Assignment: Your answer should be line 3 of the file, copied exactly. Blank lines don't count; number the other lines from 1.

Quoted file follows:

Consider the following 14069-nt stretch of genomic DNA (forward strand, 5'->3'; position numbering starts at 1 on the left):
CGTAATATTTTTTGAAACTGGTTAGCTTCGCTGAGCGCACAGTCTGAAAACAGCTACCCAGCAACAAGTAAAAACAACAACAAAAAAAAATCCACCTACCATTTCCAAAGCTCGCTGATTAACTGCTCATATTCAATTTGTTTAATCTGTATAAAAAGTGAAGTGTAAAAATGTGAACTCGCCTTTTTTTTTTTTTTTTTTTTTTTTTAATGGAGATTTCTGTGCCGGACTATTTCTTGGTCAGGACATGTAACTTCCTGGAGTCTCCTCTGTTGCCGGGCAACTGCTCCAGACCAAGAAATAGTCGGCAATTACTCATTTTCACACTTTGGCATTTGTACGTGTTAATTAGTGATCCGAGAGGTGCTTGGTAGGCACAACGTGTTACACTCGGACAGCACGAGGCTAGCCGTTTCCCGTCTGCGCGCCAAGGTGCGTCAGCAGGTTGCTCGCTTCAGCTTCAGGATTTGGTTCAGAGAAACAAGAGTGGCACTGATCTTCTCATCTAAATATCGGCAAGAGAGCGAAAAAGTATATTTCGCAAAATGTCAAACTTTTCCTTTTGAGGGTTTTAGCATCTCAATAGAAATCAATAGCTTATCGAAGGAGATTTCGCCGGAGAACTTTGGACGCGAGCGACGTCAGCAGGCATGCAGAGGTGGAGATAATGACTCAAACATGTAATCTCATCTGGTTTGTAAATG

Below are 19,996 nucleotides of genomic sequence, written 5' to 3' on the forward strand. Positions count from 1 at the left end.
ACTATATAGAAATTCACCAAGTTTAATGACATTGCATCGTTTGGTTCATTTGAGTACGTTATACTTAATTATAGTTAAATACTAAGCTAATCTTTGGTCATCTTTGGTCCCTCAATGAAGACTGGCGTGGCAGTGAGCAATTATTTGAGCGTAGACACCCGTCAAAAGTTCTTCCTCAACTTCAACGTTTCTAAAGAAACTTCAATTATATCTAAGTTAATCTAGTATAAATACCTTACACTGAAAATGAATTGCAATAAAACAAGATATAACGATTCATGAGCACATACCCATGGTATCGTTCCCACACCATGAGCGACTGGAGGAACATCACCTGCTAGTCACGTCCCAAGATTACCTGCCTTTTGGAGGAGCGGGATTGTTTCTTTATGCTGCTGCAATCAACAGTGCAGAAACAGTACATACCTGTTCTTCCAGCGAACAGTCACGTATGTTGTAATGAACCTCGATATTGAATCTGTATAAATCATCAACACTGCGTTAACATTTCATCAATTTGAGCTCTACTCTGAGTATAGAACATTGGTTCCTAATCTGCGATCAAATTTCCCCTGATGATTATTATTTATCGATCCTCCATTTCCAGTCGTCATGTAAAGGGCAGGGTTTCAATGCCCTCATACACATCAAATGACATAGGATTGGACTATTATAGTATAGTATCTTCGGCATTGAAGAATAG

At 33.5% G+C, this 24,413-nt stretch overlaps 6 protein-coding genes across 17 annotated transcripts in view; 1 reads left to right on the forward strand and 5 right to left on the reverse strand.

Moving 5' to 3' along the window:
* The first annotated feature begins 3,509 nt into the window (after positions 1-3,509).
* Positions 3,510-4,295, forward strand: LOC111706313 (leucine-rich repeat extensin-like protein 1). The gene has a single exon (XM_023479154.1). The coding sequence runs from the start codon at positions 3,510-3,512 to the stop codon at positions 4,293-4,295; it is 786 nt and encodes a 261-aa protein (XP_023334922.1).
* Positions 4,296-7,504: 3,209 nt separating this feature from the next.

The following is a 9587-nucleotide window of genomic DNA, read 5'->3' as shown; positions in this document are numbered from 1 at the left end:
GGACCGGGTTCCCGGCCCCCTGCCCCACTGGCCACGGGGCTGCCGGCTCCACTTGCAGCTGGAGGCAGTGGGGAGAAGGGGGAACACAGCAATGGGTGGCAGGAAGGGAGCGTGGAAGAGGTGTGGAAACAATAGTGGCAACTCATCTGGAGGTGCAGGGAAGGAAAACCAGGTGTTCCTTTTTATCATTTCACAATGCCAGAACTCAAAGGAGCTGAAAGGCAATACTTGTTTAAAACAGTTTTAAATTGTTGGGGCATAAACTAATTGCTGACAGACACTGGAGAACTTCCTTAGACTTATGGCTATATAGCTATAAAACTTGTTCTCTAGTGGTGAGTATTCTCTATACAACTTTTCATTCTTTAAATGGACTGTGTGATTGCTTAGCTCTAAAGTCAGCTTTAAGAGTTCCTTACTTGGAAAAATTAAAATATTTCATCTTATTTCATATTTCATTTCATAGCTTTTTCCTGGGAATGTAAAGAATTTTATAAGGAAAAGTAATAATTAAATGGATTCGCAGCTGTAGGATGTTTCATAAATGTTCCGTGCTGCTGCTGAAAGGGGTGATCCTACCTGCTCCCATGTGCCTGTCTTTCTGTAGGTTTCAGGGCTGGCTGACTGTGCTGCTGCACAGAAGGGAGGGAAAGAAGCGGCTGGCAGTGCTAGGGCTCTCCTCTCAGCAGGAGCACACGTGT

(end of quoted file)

Below are 19,996 nucleotides of genomic sequence, written 5' to 3' on the forward strand. Positions count from 1 at the left end.